By K. SOPHIE WILL The Spectrum
ST. GEORGE, Utah (AP) — Arches National Park may soon have a new neighbor, due to a new bill heading through the Utah legislature.
“Utahraptor State Park,” proposed by Rep. Steve Eliason (R-Sandy), would be a new recreational area in Moab and Utah’s 44th state park, comprised of 6,500 acres, trails of every kind and campgrounds, the Spectrum newspaper reported.
“This bill has been over 100 million years in the making, and its time has come,” Rep. Eliason said on the House floor on Tuesday.
Named after the state dinosaur, the park would be set in the Dalton Wells area, about 15 miles northwest of Moab and near a huge deposit of dinosaur bones in eastern Utah. According to the State Paleontologist Jim Kirkland, there are more dinosaur bones in this area than in Dinosaur National Monument.
The Utahraptor was first unearthed in the Dalton Wells area in 1975, where 10 other Utah-exclusive species have been found.
Grand County submitted a unanimous resolution in full support of the park, stating it would be economically, historically, scientifically and recreationally advantageous for the area.
The proposed park is already on some state-owned land, in addition to SITLA land, and would include about 80 campgrounds with full hookups.
Though, the park comes with a hefty price tag that stalled its passage in the past session.
For property acquisition and construction, Utahraptor State Park would cost $25,659,800, with ongoing costs priced at $448,500 per fiscal year. Though Eliason said this could be “flexible” due to a potential land trade with SITLA, putting the total around $15-20 million.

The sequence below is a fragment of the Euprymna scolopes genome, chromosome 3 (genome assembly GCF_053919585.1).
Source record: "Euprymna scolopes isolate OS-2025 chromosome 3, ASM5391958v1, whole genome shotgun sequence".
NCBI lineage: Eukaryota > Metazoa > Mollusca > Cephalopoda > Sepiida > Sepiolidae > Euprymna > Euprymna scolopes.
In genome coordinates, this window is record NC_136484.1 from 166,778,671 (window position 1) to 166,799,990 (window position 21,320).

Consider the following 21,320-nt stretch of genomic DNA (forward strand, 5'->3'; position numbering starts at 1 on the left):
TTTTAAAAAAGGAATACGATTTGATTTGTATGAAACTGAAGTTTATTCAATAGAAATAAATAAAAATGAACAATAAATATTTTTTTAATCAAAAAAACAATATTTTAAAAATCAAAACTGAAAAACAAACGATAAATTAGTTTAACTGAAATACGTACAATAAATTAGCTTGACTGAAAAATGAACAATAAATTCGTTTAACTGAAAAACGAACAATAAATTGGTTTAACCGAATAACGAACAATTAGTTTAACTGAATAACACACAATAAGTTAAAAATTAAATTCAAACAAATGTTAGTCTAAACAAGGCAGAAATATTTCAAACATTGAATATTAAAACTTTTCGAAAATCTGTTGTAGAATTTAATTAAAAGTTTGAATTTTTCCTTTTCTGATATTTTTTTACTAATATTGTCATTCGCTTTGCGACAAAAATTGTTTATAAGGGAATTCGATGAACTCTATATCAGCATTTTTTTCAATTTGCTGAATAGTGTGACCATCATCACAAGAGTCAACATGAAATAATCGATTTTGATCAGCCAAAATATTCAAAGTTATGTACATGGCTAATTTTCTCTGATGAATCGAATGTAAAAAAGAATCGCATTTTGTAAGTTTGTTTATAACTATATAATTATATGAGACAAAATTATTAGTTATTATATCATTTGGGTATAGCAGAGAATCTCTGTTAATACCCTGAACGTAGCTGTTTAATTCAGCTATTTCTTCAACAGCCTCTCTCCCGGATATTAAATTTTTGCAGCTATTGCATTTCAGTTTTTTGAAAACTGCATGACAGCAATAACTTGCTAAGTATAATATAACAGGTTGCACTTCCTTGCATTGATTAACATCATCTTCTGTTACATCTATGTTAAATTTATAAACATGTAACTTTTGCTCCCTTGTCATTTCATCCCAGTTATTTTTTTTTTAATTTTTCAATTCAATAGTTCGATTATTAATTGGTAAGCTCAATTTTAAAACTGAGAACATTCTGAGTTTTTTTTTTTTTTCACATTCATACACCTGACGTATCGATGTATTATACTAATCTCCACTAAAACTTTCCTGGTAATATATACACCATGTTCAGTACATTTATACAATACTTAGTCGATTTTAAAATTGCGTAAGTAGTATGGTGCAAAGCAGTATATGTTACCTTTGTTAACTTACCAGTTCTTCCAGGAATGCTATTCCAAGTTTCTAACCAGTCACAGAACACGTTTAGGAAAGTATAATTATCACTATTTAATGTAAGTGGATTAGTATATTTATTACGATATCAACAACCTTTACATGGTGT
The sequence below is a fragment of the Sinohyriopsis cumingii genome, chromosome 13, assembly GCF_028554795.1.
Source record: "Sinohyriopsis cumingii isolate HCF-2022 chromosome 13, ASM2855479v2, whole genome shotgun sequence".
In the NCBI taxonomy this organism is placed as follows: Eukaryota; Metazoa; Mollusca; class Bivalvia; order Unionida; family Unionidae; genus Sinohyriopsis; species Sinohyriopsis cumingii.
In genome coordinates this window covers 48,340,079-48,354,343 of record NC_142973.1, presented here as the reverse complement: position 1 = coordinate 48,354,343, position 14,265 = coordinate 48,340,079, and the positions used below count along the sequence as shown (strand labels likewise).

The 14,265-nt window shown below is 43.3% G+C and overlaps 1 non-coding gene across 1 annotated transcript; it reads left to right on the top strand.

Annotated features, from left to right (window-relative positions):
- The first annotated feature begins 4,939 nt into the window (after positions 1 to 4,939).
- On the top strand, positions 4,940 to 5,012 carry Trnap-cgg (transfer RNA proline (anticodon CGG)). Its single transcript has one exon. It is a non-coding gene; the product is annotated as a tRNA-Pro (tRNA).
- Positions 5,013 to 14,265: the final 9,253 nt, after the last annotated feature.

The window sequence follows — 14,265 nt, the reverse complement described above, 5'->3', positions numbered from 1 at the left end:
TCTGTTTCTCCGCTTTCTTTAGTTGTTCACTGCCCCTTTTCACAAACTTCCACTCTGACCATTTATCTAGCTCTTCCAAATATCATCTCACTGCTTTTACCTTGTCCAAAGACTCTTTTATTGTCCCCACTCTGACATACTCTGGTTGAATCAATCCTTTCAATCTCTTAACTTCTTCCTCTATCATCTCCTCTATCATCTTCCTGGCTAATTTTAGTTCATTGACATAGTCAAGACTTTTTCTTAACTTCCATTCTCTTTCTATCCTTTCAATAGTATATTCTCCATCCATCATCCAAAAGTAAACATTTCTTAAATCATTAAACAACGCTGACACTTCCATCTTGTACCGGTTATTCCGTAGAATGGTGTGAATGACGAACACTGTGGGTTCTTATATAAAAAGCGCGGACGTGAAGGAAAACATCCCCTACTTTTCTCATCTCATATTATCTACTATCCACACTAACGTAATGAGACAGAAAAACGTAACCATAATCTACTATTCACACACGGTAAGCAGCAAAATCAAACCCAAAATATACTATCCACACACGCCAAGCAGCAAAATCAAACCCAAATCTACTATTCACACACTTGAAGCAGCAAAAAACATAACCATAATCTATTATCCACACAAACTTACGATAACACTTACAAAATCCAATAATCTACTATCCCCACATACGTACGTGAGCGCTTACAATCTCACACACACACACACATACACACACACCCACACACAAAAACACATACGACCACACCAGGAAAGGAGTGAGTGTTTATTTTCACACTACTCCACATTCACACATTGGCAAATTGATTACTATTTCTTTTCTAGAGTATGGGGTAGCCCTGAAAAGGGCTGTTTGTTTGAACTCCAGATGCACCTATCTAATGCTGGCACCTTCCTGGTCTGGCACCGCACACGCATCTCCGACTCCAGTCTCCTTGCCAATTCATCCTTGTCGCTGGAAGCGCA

As it stands currently, this is set to be drawn entirely from the General Fund of taxpayer money.
Opponents to this bill in the house and senate have taken issue with the price.
In the fiscal note attached to the bill, the park would generate $34,200 for the county per year while charging up to a $25 entrance fee and $40 for camping.
Rep. Eliason testified in committee that his co-sponsor, Sen. David Hinkins, spoke with someone representing the National Park Service who is in support of the park, noting specifically the opportunity for a separate entrance into Arches and more campground space.
Arches, which saw record-breaking visitation last year and exponential growth the past few years, is grappling with the effects of overtourism and traffic.
“The area is being loved and used very inappropriately,” a representative from the area, Rep. Christine Watkins (R-Price), said on Tuesday. “This truly is a treasure in our state, it goes beautifully with Arches and all of the things that we love and the world loves in that area.”
Eliason said the area is currently plagued by disorganized camping and litter, which could be solved by making it a state park.
The area would also include the Moab Isolation Center and Dalton Wells Civilian Conservation Corps Camp, the historical site of Japenese internment during World War Two.
The bill, H.B. 257, would also create the “Lost Creek State Park” in Morgan County around the Lost Creek Reservoir near Croydon.
The bill passed the House 62-10 and was introduced in the Senate on Tuesday.
K. Sophie Will is the National Parks Reporter for The Spectrum & Daily News through the Report for America initiative by The GroundTruth Project. Follow her on Twitter at @ksophiewill or email her at . Donate to Report for America here.
By K. SOPHIE WILL The Spectrum